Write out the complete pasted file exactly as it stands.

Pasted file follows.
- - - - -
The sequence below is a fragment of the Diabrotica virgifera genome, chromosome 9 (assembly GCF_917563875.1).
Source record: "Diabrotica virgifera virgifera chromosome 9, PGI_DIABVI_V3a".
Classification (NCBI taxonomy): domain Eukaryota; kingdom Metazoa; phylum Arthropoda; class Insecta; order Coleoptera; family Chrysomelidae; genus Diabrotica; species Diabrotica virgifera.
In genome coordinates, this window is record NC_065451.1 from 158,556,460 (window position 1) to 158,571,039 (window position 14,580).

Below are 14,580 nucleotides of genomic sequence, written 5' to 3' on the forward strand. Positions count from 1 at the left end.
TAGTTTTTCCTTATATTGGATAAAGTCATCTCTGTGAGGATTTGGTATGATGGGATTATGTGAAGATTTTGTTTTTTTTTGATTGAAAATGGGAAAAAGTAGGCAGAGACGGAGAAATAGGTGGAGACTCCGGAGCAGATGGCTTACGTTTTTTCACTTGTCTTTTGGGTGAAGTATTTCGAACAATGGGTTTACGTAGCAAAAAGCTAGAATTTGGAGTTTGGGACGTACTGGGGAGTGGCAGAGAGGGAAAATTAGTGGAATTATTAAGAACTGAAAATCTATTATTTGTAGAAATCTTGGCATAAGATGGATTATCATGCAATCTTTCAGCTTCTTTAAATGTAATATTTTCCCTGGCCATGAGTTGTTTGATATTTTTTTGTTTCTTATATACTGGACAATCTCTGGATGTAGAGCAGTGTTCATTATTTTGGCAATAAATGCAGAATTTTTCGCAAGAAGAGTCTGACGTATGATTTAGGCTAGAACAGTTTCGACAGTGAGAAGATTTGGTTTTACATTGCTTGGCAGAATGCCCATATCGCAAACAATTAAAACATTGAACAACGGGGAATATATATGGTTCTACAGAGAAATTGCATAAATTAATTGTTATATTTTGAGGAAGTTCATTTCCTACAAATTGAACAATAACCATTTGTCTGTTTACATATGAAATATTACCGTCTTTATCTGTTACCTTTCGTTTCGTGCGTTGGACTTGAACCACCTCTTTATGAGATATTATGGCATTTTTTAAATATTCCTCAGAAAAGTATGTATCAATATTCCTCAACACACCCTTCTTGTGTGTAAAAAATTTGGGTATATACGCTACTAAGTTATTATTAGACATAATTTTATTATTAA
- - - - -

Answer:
The sequence below is a fragment of the Diabrotica virgifera genome, chromosome 9 (assembly GCF_917563875.1).
Source record: "Diabrotica virgifera virgifera chromosome 9, PGI_DIABVI_V3a".
Classification (NCBI taxonomy): domain Eukaryota; kingdom Metazoa; phylum Arthropoda; class Insecta; order Coleoptera; family Chrysomelidae; genus Diabrotica; species Diabrotica virgifera.
In genome coordinates, this window is record NC_065451.1 from 158,556,460 (window position 1) to 158,571,039 (window position 14,580).

Below are 14,580 nucleotides of genomic sequence, written 5' to 3' on the forward strand. Positions count from 1 at the left end.
TAGTTTTTCCTTATATTGGATAAAGTCATCTCTGTGAGGATTTGGTATGATGGGATTATGTGAAGATTTTGTTTTTTTTTGATTGAAAATGGGAAAAAGTAGGCAGAGACGGAGAAATAGGTGGAGACTCCGGAGCAGATGGCTTACGTTTTTTCACTTGTCTTTTGGGTGAAGTATTTCGAACAATGGGTTTACGTAGCAAAAAGCTAGAATTTGGAGTTTGGGACGTACTGGGGAGTGGCAGAGAGGGAAAATTAGTGGAATTATTAAGAACTGAAAATCTATTATTTGTAGAAATCTTGGCATAAGATGGATTATCATGCAATCTTTCAGCTTCTTTAAATGTAATATTTTCCCTGGCCATGAGTTGTTTGATATTTTTTTGTTTCTTATATACTGGACAATCTCTGGATGTAGAGCAGTGTTCATTATTTTGGCAATAAATGCAGAATTTTTCGCAAGAAGAGTCTGACGTATGATTTAGGCTAGAACAGTTTCGACAGTGAGAAGATTTGGTTTTACATTGCTTGGCAGAATGCCCATATCGCAAACAATTAAAACATTGAACAACGGGGAATATATATGGTTCTACAGAGAAATTGCATAAATTAATTGTTATATTTTGAGGAAGTTCATTTCCTACAAATTGAACAATAACCATTTGTCTGTTTACATATGAAATATTACCGTCTTTATCTGTTACCTTTCGTTTCGTGCGTTGGACTTGAACCACCTCTTTATGAGATATTATGGCATTTTTTAAATATTCCTCAGAAAAGTATGTATCAATATTCCTCAACACACCCTTCTTGTGTGTAAAAAATTTGGGTATATACGCTACTAAGTTATTATTAGACATAATTTTATTATTAA